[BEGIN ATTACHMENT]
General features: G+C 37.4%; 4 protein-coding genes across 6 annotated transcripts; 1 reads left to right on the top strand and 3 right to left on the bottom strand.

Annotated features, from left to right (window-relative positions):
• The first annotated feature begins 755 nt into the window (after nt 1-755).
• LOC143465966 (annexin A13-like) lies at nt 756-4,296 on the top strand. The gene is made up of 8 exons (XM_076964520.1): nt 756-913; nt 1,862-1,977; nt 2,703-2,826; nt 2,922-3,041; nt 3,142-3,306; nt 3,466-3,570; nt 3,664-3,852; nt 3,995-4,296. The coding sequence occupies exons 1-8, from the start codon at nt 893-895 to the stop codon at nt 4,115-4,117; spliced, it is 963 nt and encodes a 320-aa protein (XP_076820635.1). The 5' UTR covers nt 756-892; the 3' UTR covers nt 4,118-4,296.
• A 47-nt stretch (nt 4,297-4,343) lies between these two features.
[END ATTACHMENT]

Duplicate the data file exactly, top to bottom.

General features: G+C 37.4%; 4 protein-coding genes across 6 annotated transcripts; 1 reads left to right on the top strand and 3 right to left on the bottom strand.

Annotated features, from left to right (window-relative positions):
• The first annotated feature begins 755 nt into the window (after nt 1-755).
• LOC143465966 (annexin A13-like) lies at nt 756-4,296 on the top strand. The gene is made up of 8 exons (XM_076964520.1): nt 756-913; nt 1,862-1,977; nt 2,703-2,826; nt 2,922-3,041; nt 3,142-3,306; nt 3,466-3,570; nt 3,664-3,852; nt 3,995-4,296. The coding sequence occupies exons 1-8, from the start codon at nt 893-895 to the stop codon at nt 4,115-4,117; spliced, it is 963 nt and encodes a 320-aa protein (XP_076820635.1). The 5' UTR covers nt 756-892; the 3' UTR covers nt 4,118-4,296.
• A 47-nt stretch (nt 4,297-4,343) lies between these two features.